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Closed for the season

Readers working in holiday areas might be interested in an appeal by a holiday caravan site on the Kent coast, in which they sought the reduction of their closed period from two months to two weeks (DCS Number 400-015-300). Planning authorities will often resist such proposals on the grounds that the use becomes tantamount to residential occupation. Whilst the inspector in this case rejected that argument he nevertheless dismissed the appeal on the novel grounds that permanent local residents ought to be allowed some peace and quiet during the winter months.

He reasoned that “….limiting the occupancy of holiday parks serves to highlight the changing character of the rural area throughout the year. It ensures that permanent residents locally are able to experience the tranquillity of the area when it is free from visitors. Extending the period of occupation to 11½ months would alter the character of the local area and would not provide the respite which occurs with the 10 month occupancy period. It would therefore lead to a noticeable change in the rural character of the area in the quiet early months of the year.”

The inspector decided that the condition should be retained in its current form.

The following DCP chapter is relevant: 24.241

The definition of curtilage

An inspector dealing with an appeal against the refusal of a lawful development certificate for a detached swimming pool and store at a house in west Yorkshire (DCS Number 400-015-315) has helpfully set out the case law on the definition of curtilage, which readers might find it useful to cut out and keep.

There is no authoritative or precise definition of the term ‘curtilage’, the inspector recorded. However, to fall within the curtilage of a building, land should serve the purpose of the building in some reasonably necessary or useful manner, he explained. This was established in Sinclair-Lockhart’s Trustees v Central Land Board [1950]. In Methuen-Campbell v Walters [1979] it was found that for land to fall within the curtilage of a building or other land there must be an intimate association. In the Court of Appeal case, Dyer v Dorset CC [1988], it was held that curtilage is a small area forming part and parcel with the house or building which it contained or to which it was attached. In that context, the judge commented that the kind of ground most usually attached to a dwelling house is a garden.

These authorities, including Methuen-Campbell, were reviewed in McAlpine v SSE [1995] which indicated, amongst other things, that curtilage is a small area about a building, that the curtilage land must be intimately associated with the building, and that the size of the area of ground is a matter of fact and degree. McAlpine also reiterated the finding in Sinclair-Lockhart that curtilage land should serve the purpose of the building within it in some reasonably necessary or useful manner.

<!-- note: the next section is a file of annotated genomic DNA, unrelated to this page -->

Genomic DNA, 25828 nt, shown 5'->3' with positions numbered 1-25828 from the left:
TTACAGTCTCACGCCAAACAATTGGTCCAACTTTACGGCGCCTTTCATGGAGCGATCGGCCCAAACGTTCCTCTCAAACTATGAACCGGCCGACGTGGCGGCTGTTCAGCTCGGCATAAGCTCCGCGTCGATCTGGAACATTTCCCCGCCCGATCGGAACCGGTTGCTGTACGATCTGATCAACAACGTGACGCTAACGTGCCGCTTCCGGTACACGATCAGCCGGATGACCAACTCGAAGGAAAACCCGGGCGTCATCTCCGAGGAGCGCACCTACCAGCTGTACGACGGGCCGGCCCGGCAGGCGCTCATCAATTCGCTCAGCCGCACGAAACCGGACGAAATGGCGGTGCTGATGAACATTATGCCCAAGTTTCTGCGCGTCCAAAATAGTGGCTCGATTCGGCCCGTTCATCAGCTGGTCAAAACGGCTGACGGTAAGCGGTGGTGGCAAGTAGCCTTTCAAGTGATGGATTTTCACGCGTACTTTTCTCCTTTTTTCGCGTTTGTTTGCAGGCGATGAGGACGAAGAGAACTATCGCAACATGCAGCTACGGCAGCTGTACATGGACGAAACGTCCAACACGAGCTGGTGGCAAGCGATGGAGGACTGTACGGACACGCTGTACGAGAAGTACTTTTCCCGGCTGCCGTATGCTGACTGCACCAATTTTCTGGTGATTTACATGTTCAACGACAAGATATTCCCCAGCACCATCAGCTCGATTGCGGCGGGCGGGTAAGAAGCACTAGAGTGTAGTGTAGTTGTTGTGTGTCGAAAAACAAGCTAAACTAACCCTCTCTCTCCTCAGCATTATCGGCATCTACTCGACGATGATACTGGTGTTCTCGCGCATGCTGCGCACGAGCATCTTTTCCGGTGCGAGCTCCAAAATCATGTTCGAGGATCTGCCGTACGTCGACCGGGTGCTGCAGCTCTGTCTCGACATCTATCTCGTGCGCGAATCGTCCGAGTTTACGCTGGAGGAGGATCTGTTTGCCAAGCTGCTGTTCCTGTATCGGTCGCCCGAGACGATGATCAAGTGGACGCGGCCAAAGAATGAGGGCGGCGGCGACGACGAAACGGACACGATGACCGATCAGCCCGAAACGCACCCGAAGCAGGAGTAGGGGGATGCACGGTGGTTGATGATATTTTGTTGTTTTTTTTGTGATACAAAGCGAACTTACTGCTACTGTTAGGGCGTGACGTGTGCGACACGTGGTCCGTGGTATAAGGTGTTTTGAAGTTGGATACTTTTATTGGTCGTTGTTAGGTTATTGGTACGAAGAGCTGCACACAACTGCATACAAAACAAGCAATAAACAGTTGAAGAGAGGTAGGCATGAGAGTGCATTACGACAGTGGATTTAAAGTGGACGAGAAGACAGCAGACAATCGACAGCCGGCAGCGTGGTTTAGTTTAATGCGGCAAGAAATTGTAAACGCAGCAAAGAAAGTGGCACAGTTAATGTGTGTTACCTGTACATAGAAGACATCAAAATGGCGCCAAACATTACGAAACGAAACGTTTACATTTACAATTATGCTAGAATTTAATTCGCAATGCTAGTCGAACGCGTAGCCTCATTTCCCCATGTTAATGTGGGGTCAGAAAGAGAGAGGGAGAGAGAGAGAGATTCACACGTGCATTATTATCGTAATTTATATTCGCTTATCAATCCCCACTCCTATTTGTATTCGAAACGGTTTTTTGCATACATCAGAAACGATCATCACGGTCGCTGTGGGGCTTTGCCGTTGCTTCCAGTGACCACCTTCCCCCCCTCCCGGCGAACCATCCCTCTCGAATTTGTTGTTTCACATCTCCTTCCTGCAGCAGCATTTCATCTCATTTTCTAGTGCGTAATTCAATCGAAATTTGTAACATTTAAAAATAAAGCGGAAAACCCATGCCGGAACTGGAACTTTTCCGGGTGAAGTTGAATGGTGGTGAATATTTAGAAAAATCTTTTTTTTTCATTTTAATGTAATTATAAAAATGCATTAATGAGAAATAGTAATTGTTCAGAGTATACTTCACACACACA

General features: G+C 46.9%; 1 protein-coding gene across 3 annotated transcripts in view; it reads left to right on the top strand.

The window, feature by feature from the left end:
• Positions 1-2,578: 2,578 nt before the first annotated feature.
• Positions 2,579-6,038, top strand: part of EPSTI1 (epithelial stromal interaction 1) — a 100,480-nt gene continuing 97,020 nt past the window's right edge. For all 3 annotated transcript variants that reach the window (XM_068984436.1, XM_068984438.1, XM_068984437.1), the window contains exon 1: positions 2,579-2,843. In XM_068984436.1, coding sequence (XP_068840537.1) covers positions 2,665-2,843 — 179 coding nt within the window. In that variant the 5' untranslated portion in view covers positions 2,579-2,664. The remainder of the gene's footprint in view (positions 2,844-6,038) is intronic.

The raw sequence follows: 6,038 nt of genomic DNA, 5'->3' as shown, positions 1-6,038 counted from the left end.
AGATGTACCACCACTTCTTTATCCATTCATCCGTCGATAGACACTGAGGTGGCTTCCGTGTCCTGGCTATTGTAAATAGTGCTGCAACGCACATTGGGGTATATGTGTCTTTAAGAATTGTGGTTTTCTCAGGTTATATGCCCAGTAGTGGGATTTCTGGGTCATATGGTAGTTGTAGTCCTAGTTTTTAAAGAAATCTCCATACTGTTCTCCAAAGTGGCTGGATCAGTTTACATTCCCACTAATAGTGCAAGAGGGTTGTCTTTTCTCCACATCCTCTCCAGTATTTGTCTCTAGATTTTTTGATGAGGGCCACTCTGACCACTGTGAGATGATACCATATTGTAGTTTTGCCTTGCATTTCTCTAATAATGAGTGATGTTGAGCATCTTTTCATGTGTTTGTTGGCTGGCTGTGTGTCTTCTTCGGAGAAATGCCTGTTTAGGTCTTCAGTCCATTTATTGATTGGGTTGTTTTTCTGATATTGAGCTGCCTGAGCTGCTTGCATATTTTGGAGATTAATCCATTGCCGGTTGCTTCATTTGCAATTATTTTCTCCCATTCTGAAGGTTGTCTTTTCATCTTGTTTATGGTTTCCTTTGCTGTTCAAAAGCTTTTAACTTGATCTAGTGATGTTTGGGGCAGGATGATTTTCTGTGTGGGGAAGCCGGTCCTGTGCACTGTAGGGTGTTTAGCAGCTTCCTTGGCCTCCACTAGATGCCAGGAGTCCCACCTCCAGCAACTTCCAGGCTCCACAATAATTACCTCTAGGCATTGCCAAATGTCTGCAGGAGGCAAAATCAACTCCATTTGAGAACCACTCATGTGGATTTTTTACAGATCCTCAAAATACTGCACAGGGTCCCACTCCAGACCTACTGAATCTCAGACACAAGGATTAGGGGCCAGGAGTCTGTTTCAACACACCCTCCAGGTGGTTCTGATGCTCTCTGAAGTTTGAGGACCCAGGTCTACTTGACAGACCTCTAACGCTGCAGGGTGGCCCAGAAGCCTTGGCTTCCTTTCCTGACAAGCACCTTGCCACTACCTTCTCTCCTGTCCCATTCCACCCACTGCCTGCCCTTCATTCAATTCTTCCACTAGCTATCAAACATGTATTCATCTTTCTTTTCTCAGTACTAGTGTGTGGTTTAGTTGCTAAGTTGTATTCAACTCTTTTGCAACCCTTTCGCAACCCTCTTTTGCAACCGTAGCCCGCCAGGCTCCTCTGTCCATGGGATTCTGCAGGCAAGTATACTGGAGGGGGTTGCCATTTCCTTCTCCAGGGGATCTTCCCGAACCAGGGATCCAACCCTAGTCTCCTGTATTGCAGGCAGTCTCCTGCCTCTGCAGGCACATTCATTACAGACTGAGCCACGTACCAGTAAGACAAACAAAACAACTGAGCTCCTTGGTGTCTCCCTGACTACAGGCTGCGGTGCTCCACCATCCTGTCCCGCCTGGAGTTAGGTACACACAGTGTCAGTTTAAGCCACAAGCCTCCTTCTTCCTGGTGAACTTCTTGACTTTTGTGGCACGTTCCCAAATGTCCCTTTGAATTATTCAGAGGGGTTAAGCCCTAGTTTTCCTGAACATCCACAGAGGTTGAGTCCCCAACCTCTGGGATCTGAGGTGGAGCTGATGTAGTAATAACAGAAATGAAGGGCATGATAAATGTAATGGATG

The appellant in (DCS Number 400-015-315) also referred to the High Court case of Sumption v London Borough of Greenwich and Rokos [2007], the inspector noted. He explained, however, that Sumption does not undo the precedent set by the Court of Appeal, and so does not establish, as a matter of law, that the curtilage of a dwellinghouse can be expanded simply by annexing adjoining land, which itself is being used for garden purposes.

Applying these rulings to the case before him, the inspector reasoned that smallness (Dyer) of the land in question was a relative factor; a matter of fact and degree. In his view the appeal site was not disproportionately large in width, length or area given the large size of the detached dwelling house and its original plot. As a matter of fact and degree, he considered it to be small relative to the size of the dwelling. Moreover, it was not so large that the furthest extent of it could be said to be unable to have an intimate association (Methuen-Campbell) with the house. Its use as a cultivated garden with play equipment, still in situ at the time of his visit, indicated to him that it did have an intimate association with the use of the house, and as a domestic garden it served the purpose of the dwelling house in a reasonably useful manner (Sinclair-Lockhart). This appeared to him to have been the case for a number of years prior to the date of the application.

The inspector concluded that the appeal site formed part of the curtilage of the dwelling. Consequently, an LDC was granted for the proposed outbuildings as they would be permitted development within Schedule 2, Part 1, Class E of the GPDO.

The following DCP chapter is relevant: 4.3444 and 12.912

Use or abuse

Paragraph 112 of the NPPF states:

“Local planning authorities should take into account the economic and other benefits of the best and most versatile agricultural land. Where significant development of agricultural land is demonstrated to be necessary, local planning authorities should seek to use areas of poorer quality land in preference to that of a higher quality.”

What does ‘significant’ mean in this context, though? In (DCS Number 400-014-946) an inspector appears to have interpreted it as meaning ‘a lot’. In this case nine dwellings were allowed on agricultural land adjacent to the built-up area of a village in Kent. The council was unable to show a five-year supply of housing land, and the inspector found that the visual harm could be partially mitigated by landscaping. He recorded, however, that the site comprised around 0.49 hectares of Grade 1 (excellent) agricultural land. Nevertheless, he reasoned that whilst the NPPF expresses a preference for development on non-BMV land, it does not preclude development on BMV land.